With few exceptions, an existentialist asserts that an individual is determined from within, not from outside forces which determine or limit his freedom and responsibility.
Existentialism posits that existence precedes essence (actus essendi). Essence refers to what man is (his nature); existence denotes that "he is." Thus, "I am a man" is first part existence ("I am") and second part essence ("a man.") This is in opposition to traditional Platonic essentialism (think "Parable of the Cave"), which embraces man's essence prior to his existence ("A Man, I am!"), that man has an eternal, unchangeable human nature. Existentialists refute this by affirming that man's existence cannot coincide with essence; otherwise conjoined, man's essence would be to exist and never die, which is a MAJOR philosophical problem.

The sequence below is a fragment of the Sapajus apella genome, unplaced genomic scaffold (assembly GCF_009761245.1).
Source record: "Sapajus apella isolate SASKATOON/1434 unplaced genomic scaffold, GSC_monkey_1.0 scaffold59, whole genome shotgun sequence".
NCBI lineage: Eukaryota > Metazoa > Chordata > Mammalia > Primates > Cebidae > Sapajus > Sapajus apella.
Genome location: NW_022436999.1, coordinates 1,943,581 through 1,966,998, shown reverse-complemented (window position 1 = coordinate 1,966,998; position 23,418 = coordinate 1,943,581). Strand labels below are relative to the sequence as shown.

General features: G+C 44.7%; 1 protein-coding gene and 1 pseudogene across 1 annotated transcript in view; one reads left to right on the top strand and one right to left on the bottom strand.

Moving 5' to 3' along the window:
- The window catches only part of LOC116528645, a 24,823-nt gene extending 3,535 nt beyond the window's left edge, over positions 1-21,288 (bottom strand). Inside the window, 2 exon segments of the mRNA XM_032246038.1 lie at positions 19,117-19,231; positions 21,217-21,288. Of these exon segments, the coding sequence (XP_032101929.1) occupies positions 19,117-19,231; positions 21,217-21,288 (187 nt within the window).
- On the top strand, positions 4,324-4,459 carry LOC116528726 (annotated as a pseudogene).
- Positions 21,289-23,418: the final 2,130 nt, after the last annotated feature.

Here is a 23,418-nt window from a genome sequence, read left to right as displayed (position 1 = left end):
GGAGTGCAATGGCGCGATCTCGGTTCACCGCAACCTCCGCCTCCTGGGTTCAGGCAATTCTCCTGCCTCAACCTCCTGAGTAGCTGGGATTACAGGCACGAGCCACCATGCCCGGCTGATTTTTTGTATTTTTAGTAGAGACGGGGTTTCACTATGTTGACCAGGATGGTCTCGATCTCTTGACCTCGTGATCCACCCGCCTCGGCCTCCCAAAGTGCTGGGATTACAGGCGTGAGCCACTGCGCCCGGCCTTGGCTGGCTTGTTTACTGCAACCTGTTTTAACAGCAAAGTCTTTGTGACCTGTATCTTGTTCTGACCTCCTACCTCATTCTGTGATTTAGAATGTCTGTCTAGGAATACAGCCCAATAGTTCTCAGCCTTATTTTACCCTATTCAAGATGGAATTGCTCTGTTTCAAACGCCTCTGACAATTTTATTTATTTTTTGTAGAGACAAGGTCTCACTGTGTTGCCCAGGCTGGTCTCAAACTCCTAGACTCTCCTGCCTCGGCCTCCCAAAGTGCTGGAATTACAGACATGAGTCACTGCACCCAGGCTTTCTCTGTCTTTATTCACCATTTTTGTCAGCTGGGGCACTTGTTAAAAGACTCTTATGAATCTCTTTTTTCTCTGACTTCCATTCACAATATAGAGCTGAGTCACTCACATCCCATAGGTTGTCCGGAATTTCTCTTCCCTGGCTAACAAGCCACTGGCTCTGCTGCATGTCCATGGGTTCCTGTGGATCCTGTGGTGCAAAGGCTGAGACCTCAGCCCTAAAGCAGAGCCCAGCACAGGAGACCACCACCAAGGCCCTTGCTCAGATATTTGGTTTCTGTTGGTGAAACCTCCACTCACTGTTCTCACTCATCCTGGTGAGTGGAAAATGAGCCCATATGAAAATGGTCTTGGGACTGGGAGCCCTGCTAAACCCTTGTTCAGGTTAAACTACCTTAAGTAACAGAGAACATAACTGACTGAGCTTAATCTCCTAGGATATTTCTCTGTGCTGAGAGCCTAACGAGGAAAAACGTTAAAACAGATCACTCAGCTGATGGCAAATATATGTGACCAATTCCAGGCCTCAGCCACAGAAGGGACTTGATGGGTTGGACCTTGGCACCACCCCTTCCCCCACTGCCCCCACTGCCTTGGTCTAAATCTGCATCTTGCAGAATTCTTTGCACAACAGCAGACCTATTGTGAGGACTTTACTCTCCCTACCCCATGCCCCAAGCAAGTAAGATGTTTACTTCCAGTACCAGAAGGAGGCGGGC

Herein lies the problem of essentialism: it glorifies the thing ("man") as if it is an ideal, instead of the individual "I." As a result, it leads to romantic idealism and the denial of death, two major philosophical problems. Sartre, as an existentialist, rebels against these notions.
Sartre believes in the premise "existence precedes essence" because he knows man to be a conscious subject rather than a thing to be predicted or manipulated. According to Sartre, man need not act in accordance with any stipulated essence (nature), generalization, or system. So says Enotes:
What this ["existence precedes essence"] means is that the identity of any one person—their essence—cannot be found by examining what other people are like, but only in what that particular person has done. Because no one can claim that his or her actions are “caused” by anyone else, existentialist literature focuses on freedom and responsibility.